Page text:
Samajwadi Party chief Akhilesh Yadav said that if his party comes to power in Uttar Pradesh, it will conduct a caste census of the Other Backward Classes. He joins the chorus of regional satraps who have been demanding such a census so that welfare schemes of the government reach the most backward and deprived castes.
Akhilesh hopes to break the Non-Yadav OBC (NYOBC) consolidation, presently in favour of the Bharatiya Janta Party, in the 2022 assembly election through this promise. In the 2017 state elections, the BJP garnered majority votes and united the ‘lower’ backward classes by pitting them against the ‘upper’ backward classes (mostly Yadavs) represented by the SP. The NYOBC voters are the biggest voting bloc in UP, accounting for 30 to 35 per cent of the state population.
NYOBC voters could see it as poll rhetoric
The demand for a caste-based census is not new. It is not something that is emanating from the public. People are grappling with much bigger issues during the pandemic, such as price rise, unemployment, and agricultural distress. It is primarily a demand coming from ex-Janata Dal splinter groups to bolster their poll prospects.
Akhilesh Yadav and his party have not yet articulated the benefits of a caste-based census. What will be the next step after the enumeration of OBCs? Will it lead to more or a proportional reservation for OBCs in UP? If yes, this would mean breaking the ceiling of 50 per cent fixed by the Supreme Court. How will the SP ensure that any increase in the reservation will not be nullified by the courts, like in the case of Marathas in Maharashtra?
The NYOBC voter could view this promise sceptically. Why didn’t the SP conduct a caste-based census during its rule of 2012-17? What is the guarantee that Yadavs once again will not be the biggest beneficiary of the increase in reservation? While Akhilesh has coined the slogan “jiski jitni sankhya bhari, uski utni hissedari”, he has made no clear commitment on increase in the reservation.
While SP claims to champion the cause of backward classes, the excessive Yadavisation of the party over the years has irked the NYOBCs. They have been poorly represented in administration and legislature.
During Akhilesh’s tenure in major districts of UP, nearly 60 per cent of the police stations were headed by Yadav officers. In the current Lok Sabha, two out of five SP Members of the Parliament are Yadavs while the rest are from minority communities. In Rajya Sabha, two out of five MPs are Yadavs while only one belongs to the NYOBC group. Yadav family members occupy prominent positions in the party.
The party has over the years focused on its Muslim-Yadav vote bank to sail it through in a triangular contest, not paying much attention to any other bloc, including the NYOBCs.
Evolution of support for the Samajwadi Party
BJP’s cemented position
NYOBC votes were split between the three main parties between 2002 and 2012. However, in 2017, the NYOBC voters consolidated behind the BJP as it received 58 per cent support (+31 per cent), partly due to tactical alliances with smaller parties like Apna Dal and SBSP.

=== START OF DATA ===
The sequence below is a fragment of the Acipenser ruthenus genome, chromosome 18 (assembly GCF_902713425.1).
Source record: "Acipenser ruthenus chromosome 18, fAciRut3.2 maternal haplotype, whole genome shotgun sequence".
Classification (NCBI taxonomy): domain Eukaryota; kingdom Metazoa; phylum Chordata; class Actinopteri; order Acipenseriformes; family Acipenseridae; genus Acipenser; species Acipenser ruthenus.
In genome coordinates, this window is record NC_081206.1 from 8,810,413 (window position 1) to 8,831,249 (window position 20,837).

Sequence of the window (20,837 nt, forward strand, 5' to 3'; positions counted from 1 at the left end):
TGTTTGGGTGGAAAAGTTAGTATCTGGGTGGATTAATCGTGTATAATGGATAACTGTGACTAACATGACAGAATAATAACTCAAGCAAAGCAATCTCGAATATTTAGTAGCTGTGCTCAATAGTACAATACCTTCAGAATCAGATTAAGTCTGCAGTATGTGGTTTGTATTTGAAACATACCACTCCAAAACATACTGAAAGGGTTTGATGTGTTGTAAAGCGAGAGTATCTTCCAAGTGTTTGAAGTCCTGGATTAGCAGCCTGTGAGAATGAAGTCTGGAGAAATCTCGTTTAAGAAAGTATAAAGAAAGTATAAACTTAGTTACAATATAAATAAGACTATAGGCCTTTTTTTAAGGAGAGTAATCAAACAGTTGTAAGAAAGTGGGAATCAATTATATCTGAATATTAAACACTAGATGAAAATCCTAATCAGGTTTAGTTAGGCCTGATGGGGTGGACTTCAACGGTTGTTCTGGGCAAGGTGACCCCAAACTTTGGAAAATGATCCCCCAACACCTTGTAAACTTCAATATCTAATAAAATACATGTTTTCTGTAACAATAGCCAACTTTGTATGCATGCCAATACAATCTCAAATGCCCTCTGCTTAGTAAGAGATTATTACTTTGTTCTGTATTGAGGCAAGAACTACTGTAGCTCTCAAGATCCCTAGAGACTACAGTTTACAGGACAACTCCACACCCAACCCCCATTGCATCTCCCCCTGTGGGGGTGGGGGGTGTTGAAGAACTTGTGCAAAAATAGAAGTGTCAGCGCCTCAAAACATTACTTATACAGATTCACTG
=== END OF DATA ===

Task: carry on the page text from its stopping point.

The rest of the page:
On the other hand, SP’s support among NYOBC voters reduced from 38 per cent in 2012 to 18 per cent in 2017. This translated into a loss of 6 per cent to 7 per cent vote share for the SP.
Non-Yadav OBC support for various parties
Even during its heyday in 2002 and 2012, as data above shows, the SP never received majority support from NYOBCs. So, to expect NYOBCs, a bloc it has ignored in the past, to flock to it after this announcement is a bit optimistic.
At best, the SP can hope that the census promise leads to a split of NYOBC votes (like earlier) resulting in a decline in BJP vote share. However, for that to happen, the BSP and Congress will need to up their game, which is not in SP’s control. These parties have closed the possibility of any formal alliance as well.
SP lacks strong community leaders
SP is considered a majority Yadav-centric party and doesn’t have many NYOBC faces in order to woo various groups:
OBCs have been rewarded by the BJP with adequate representation in lieu of support both in the state as well as the central cabinet. It has fulfilled the demand of constitutional status to the National Commission for Backward Classes and provided reservations for OBCs in medical and dental colleges.
It has formed the Rohini Commission to examine the inequitable distribution of reservation among the OBCs and work out a sub-categorisation. The panel’s report is expected by July 2022. The NYOBCs would want to see its findings and recommendations to address their concern for equity in government jobs rather than be lured by a promise, which could turn out to be hollow.
Akhilesh Yadav’s attempt of making a dent in BJP’s NYOBC vote bank by promising caste-based census may not reap electoral benefits. Instead, focusing on bread-and-butter issues would be a better strategy.
Amitabh Tiwari is a political commentator and strategist working with various political parties and leaders. He is a former corporate and investment banker who tweets @politicalbaaba. He is not currently working for any party/leader in Uttar Pradesh. Views are personal.
(Edited by Srinjoy Dey)